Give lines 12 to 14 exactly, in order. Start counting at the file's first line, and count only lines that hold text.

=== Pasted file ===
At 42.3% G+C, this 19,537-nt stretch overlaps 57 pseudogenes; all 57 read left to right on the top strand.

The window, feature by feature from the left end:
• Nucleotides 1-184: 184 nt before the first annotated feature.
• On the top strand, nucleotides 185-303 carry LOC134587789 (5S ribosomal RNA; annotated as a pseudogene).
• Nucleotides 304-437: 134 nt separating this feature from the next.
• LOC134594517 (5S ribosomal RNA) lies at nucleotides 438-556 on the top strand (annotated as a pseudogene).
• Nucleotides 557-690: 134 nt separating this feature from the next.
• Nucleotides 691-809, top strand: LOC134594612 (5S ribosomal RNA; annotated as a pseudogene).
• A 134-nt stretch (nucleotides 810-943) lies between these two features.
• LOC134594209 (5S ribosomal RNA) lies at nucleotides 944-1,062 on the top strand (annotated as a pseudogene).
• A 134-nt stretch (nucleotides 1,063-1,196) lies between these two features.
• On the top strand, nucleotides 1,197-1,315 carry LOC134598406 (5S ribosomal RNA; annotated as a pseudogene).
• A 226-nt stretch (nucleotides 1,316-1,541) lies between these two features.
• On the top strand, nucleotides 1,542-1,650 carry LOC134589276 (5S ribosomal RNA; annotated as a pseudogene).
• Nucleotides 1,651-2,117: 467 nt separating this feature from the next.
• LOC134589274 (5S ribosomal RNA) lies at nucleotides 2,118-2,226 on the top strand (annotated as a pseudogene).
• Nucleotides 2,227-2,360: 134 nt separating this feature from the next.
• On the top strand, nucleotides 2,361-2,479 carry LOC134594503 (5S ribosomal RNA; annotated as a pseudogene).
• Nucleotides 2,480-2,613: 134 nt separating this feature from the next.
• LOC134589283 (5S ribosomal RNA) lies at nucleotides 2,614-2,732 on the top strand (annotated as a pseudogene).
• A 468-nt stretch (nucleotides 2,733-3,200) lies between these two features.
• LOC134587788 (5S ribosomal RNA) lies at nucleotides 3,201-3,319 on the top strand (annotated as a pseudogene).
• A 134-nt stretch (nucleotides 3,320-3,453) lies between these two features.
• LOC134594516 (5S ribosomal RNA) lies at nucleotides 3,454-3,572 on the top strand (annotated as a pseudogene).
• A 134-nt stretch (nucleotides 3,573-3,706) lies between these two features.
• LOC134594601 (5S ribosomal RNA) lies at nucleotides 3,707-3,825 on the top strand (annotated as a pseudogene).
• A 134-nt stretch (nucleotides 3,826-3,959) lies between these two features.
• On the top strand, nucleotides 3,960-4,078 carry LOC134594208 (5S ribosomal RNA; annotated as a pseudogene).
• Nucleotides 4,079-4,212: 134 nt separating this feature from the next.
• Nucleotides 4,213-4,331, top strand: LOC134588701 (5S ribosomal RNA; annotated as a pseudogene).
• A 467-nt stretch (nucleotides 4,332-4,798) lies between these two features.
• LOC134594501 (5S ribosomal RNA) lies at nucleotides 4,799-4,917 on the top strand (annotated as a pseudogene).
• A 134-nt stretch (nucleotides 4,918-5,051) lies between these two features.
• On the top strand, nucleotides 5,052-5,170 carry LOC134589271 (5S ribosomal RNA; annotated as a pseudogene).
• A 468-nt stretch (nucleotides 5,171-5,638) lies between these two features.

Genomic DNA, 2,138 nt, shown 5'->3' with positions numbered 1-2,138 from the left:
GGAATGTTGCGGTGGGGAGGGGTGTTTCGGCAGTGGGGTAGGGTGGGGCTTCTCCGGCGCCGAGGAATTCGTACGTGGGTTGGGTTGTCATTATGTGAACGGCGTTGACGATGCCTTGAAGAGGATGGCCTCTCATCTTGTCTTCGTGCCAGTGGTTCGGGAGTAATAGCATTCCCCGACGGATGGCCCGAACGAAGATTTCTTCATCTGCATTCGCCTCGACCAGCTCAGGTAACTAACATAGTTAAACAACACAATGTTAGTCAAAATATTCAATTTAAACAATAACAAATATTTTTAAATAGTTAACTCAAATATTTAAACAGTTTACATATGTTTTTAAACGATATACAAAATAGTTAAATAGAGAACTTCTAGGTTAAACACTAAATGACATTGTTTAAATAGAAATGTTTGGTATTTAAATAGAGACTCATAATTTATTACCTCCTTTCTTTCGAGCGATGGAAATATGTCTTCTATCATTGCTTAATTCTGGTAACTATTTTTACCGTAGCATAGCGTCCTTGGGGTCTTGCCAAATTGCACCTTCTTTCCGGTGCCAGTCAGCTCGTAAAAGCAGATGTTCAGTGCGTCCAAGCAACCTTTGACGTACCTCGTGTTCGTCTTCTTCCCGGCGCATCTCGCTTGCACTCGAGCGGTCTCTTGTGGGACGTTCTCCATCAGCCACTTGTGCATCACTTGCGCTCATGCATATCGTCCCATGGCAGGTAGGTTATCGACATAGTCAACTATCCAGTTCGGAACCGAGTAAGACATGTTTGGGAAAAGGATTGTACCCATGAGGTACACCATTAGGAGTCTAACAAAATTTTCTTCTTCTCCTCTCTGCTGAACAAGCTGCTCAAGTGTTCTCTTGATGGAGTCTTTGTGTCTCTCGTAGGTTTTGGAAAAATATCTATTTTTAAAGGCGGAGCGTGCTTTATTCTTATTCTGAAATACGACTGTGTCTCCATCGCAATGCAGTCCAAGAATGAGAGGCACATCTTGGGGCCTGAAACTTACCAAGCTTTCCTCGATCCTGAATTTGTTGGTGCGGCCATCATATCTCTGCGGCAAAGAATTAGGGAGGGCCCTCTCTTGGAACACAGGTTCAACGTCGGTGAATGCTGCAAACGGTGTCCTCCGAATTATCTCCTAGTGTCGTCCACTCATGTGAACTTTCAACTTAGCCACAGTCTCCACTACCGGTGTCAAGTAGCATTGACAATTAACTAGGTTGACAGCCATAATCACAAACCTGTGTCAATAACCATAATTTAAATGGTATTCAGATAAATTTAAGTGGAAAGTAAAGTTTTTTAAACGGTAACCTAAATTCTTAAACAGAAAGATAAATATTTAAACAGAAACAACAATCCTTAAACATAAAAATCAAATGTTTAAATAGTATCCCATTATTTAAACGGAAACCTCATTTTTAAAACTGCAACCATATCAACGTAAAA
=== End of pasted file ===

• On the top strand, nucleotides 1,197-1,315 carry LOC134598406 (5S ribosomal RNA; annotated as a pseudogene).
• A 226-nt stretch (nucleotides 1,316-1,541) lies between these two features.
• On the top strand, nucleotides 1,542-1,650 carry LOC134589276 (5S ribosomal RNA; annotated as a pseudogene).